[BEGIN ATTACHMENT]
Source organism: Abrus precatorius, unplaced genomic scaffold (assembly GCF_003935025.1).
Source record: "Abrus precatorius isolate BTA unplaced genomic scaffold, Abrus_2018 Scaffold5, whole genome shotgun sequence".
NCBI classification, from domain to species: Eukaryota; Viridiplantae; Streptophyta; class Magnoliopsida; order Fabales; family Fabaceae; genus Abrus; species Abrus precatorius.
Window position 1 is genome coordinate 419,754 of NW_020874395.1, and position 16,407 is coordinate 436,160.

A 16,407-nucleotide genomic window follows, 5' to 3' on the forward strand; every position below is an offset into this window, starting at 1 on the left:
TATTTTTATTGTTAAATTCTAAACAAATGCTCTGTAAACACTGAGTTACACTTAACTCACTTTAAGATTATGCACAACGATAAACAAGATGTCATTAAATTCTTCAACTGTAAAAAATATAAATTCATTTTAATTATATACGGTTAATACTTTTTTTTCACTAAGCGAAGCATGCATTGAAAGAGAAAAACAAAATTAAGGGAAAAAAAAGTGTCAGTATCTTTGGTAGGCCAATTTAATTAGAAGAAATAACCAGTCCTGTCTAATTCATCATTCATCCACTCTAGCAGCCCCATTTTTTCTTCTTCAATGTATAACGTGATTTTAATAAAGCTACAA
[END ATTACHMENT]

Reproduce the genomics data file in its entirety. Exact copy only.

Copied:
Source organism: Abrus precatorius, unplaced genomic scaffold (assembly GCF_003935025.1).
Source record: "Abrus precatorius isolate BTA unplaced genomic scaffold, Abrus_2018 Scaffold5, whole genome shotgun sequence".
NCBI classification, from domain to species: Eukaryota; Viridiplantae; Streptophyta; class Magnoliopsida; order Fabales; family Fabaceae; genus Abrus; species Abrus precatorius.
Window position 1 is genome coordinate 419,754 of NW_020874395.1, and position 16,407 is coordinate 436,160.

A 16,407-nucleotide genomic window follows, 5' to 3' on the forward strand; every position below is an offset into this window, starting at 1 on the left:
TATTTTTATTGTTAAATTCTAAACAAATGCTCTGTAAACACTGAGTTACACTTAACTCACTTTAAGATTATGCACAACGATAAACAAGATGTCATTAAATTCTTCAACTGTAAAAAATATAAATTCATTTTAATTATATACGGTTAATACTTTTTTTTCACTAAGCGAAGCATGCATTGAAAGAGAAAAACAAAATTAAGGGAAAAAAAAGTGTCAGTATCTTTGGTAGGCCAATTTAATTAGAAGAAATAACCAGTCCTGTCTAATTCATCATTCATCCACTCTAGCAGCCCCATTTTTTCTTCTTCAATGTATAACGTGATTTTAATAAAGCTACAA